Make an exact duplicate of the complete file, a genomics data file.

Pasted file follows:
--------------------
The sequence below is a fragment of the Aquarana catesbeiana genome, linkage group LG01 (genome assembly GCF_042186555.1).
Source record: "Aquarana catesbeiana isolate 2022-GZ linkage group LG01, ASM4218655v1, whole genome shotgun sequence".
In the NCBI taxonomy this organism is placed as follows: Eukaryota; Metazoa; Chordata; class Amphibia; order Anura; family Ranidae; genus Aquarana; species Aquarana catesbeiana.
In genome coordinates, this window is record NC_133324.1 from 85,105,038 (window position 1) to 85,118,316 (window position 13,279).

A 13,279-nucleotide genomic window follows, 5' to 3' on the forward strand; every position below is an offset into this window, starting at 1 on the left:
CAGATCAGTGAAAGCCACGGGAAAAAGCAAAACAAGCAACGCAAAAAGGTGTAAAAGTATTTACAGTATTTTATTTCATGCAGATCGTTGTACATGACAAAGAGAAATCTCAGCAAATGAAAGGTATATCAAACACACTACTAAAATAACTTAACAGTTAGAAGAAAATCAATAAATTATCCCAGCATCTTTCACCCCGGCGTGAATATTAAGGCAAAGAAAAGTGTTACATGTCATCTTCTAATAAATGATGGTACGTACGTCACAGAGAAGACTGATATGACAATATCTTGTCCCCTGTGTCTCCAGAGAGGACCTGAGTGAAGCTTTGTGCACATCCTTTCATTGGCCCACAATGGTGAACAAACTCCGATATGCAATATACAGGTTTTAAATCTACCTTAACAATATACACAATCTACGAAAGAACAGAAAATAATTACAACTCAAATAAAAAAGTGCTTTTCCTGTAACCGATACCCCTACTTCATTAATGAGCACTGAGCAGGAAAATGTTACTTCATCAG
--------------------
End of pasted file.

The sequence below is a fragment of the Aquarana catesbeiana genome, linkage group LG01 (genome assembly GCF_042186555.1).
Source record: "Aquarana catesbeiana isolate 2022-GZ linkage group LG01, ASM4218655v1, whole genome shotgun sequence".
In the NCBI taxonomy this organism is placed as follows: Eukaryota; Metazoa; Chordata; class Amphibia; order Anura; family Ranidae; genus Aquarana; species Aquarana catesbeiana.
In genome coordinates, this window is record NC_133324.1 from 85,105,038 (window position 1) to 85,118,316 (window position 13,279).

A 13,279-nucleotide genomic window follows, 5' to 3' on the forward strand; every position below is an offset into this window, starting at 1 on the left:
CAGATCAGTGAAAGCCACGGGAAAAAGCAAAACAAGCAACGCAAAAAGGTGTAAAAGTATTTACAGTATTTTATTTCATGCAGATCGTTGTACATGACAAAGAGAAATCTCAGCAAATGAAAGGTATATCAAACACACTACTAAAATAACTTAACAGTTAGAAGAAAATCAATAAATTATCCCAGCATCTTTCACCCCGGCGTGAATATTAAGGCAAAGAAAAGTGTTACATGTCATCTTCTAATAAATGATGGTACGTACGTCACAGAGAAGACTGATATGACAATATCTTGTCCCCTGTGTCTCCAGAGAGGACCTGAGTGAAGCTTTGTGCACATCCTTTCATTGGCCCACAATGGTGAACAAACTCCGATATGCAATATACAGGTTTTAAATCTACCTTAACAATATACACAATCTACGAAAGAACAGAAAATAATTACAACTCAAATAAAAAAGTGCTTTTCCTGTAACCGATACCCCTACTTCATTAATGAGCACTGAGCAGGAAAATGTTACTTCATCAG